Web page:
- It defines a character's Lucidity, their ability to absorb mental stress and how much shit they can take before they lose it
- It defines a character's Composure(WILx3), how likely a character is to take stress damage from existential crises and extraterrestrial horrors
- It defines a character's Trauma Threshold, how much mental stress they can absorb before developing derangements
Ability to resist trauma grows linearly with Willpower; a character with 5 WIL a 15% chance to resist trauma, a character with 10 WIL has a 30% chance, a character with 15 WIL has a 45% chance and so on up to 90% at 30 WIL. This is all well and good.
Lucidity is defined as twice a character's Willpower, and thus also scales linearly - as does Trauma Threshold at one-fifth LUC. Witnessing a gruesome murder scene clocks in at 1d10 stress, or 5.5 on average. A character with 5 WIL and 10 LUC can't do that more than twice on average without going batty, and even once is likely to earn a Trauma. A character with the full 30 WIL, however, has 60 LUC and a TT of 12.
This is intuitive: if Willpower represents an ego's ability to keep hold of reality, then it follows that someone with high Willpower would be better able to deal with disturbing situations. The problem is that Willpower double-dips:
"Whenever a character encounters a situation that might impact their ego’s psyche, the gamemaster may call for a (Willpower × 3) Test. This test determines if the character is able to cope with the unnerving situa- tion or if the experience scars their mental landscape. If they succeed, the character is shaken but otherwise unaffected. If they fail, they suffer stress damage (and possibly trauma) as appropriate to the situation." - Eclipse Phase Core Rulebook, pp. 214A character with low Willpower has a small chance to shrug off mental stress, and will statistically fail their WIL x3 test and take stress damage more often. That same character has a lower Lucidity, and thus is able to absorb less mental stress before going insane.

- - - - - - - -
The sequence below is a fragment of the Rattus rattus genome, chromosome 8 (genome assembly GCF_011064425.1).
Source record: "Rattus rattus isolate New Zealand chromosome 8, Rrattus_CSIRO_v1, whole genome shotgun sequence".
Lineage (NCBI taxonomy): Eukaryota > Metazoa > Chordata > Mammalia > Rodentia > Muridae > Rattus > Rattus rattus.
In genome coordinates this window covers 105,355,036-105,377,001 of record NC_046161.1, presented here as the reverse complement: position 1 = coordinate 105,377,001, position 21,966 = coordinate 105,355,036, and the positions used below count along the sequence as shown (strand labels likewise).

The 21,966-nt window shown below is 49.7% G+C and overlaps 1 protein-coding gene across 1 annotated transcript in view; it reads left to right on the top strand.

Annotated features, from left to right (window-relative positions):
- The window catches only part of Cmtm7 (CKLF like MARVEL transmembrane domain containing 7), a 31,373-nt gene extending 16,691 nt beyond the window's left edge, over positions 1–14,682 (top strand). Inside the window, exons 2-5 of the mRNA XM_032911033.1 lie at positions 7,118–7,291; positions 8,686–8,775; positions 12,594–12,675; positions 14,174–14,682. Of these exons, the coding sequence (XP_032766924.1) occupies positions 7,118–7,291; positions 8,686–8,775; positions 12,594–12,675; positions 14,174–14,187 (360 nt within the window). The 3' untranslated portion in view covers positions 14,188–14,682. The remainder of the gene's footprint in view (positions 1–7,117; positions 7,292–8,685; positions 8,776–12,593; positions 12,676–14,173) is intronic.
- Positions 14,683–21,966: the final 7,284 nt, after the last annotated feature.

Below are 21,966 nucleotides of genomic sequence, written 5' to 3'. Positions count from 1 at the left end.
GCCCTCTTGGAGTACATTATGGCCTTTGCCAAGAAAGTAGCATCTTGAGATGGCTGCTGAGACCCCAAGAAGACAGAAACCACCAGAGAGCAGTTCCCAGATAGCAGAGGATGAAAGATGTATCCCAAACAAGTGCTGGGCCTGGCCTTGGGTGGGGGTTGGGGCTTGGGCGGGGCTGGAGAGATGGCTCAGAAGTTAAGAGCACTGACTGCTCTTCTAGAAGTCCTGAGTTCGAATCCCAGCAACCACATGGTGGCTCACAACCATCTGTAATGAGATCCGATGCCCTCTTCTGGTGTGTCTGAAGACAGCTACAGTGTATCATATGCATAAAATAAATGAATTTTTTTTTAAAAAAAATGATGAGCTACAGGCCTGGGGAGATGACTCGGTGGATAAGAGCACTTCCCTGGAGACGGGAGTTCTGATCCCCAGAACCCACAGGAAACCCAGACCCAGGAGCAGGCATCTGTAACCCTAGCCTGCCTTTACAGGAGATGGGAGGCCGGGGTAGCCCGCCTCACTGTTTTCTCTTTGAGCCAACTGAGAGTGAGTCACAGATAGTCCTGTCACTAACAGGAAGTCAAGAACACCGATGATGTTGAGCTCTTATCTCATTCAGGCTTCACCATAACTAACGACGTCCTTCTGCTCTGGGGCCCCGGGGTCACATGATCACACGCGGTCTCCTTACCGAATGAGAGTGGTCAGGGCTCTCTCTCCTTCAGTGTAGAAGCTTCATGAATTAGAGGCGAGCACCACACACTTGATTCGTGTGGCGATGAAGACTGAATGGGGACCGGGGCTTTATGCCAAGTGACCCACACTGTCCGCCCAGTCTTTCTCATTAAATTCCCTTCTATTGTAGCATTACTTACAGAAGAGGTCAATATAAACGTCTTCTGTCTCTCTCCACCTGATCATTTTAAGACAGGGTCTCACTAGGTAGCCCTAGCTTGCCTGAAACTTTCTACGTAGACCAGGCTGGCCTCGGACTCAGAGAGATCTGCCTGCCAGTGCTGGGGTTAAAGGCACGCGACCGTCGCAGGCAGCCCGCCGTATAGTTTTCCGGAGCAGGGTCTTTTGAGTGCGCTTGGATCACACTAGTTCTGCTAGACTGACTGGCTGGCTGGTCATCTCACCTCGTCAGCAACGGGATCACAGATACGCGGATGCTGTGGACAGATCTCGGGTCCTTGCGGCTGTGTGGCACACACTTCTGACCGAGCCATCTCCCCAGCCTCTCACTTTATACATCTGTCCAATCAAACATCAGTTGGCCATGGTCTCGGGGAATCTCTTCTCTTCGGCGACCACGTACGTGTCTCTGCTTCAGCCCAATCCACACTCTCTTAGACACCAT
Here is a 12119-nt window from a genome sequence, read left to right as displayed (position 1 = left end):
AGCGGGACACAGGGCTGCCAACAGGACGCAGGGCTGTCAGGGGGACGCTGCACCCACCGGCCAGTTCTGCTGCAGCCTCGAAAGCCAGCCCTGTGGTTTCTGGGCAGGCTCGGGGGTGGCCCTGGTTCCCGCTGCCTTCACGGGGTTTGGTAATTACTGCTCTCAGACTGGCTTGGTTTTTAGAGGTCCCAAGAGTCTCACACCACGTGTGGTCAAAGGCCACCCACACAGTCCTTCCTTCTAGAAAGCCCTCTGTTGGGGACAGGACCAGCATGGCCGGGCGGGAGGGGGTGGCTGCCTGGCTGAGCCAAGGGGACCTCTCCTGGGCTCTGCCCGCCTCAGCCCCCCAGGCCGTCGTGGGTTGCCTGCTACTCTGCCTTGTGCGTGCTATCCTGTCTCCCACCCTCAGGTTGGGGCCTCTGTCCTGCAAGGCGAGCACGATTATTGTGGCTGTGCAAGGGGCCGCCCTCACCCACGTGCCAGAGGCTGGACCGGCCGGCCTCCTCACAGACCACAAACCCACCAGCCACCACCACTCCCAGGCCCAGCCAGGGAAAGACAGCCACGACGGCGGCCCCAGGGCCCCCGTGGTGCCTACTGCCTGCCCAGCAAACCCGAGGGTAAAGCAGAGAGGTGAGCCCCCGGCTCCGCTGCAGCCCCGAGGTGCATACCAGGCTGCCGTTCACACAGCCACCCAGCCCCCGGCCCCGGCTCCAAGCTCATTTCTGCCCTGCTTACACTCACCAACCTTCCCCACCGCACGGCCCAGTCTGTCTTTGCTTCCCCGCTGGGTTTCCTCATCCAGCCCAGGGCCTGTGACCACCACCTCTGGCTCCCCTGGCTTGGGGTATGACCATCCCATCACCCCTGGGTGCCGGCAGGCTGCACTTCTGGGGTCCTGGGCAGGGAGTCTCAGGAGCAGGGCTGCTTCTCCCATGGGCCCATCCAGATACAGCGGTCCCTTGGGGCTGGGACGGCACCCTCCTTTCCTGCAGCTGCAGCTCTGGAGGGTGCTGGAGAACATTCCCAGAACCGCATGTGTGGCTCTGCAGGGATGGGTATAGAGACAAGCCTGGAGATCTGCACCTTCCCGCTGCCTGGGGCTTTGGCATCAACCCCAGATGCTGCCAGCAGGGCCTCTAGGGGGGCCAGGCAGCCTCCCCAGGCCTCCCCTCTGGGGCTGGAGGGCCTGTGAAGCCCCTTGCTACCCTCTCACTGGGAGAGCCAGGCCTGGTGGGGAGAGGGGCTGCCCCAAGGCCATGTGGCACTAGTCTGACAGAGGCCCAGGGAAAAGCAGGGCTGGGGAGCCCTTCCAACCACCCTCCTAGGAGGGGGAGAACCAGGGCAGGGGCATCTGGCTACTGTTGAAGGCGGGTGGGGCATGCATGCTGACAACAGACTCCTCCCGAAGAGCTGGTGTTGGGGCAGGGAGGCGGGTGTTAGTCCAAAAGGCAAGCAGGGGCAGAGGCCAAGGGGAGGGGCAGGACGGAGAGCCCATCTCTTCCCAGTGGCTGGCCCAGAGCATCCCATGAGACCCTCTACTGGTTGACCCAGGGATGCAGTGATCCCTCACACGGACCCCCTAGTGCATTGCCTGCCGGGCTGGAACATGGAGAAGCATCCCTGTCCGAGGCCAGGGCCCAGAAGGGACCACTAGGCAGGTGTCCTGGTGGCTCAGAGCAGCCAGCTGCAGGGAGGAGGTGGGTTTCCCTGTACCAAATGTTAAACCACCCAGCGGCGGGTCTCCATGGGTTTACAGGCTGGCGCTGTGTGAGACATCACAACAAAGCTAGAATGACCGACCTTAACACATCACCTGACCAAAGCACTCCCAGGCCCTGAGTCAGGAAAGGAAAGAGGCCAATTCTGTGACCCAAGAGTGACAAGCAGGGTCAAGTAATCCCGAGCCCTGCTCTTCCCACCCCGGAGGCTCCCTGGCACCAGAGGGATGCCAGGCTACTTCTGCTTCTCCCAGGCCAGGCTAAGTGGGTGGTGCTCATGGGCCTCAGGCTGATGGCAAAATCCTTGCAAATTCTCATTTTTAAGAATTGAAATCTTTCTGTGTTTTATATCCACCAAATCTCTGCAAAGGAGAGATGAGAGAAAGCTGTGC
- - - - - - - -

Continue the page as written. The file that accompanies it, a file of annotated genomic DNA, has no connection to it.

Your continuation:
At the other end of the spectrum, a character with high Willpower has a better chance of passing their test and not taking any stress. If they do fail a test, they can absorb more stress than other characters before insanity takes hold.
In essence Willpower has an exponential effect on a character's ability to keep hold of their sanity, as it affects both one's chance of taking mental stress and how much mental stress they can take. This is particularly egregious in the context of asyncs; in the setting lore asyncs, in particular the Lost Generation, vary from mildly disturbed to spree-killing insane. However, since Psi skills and sleight durations are based on Willpower a character with the Psi trait is encouraged to emphasise their WIL in order to optimize their psi abilities - the result is that characters who should have the most tenuous grasp on sanity are, mechanically, significantly more mentally stable than non-asyncs.
I've thought about this for a while, and I can think of four ways to address this dissonance between fluff and mechanics.
- Divorce Lucidity from Willpower and base it on some other aptitude - This would result in high-WIL characters who could shrug off stress most of the time, but whose minds would start to fracture if they let their guard down.
- Remove Composure, at least as a test to avoid taking stress damage. Stress damage is already a die-based variable, and Lucidity a measure of how much a character can take. Rolling extra dice is unnecessary complication.
- Divorce Composure/Resolve from Willpower and base it on another aptitude or aptitude spread - High-WIL characters would be better able to absorb and internalize trauma, though not necessarily brush it aside. I would suggest COG+INT+WIL as the alternative to WILx3.
- Make Composure/Resolve a skill rather than an Aptitude test. This is sort of an alternative to option 2, but divorces Composure from aptitudes entirely. It becomes a defensive skill analogous to Fray. Of course this also means it's easier to raise and easier to minmax so I'm not sure it's strictly better than option 2.
I'm not sure if any of these are strictly "better", but I'm sure there are alternatives I'm overlooking. What are your thoughts? Is it even a problem that Lucidity and Composure are derived from the same aptitude?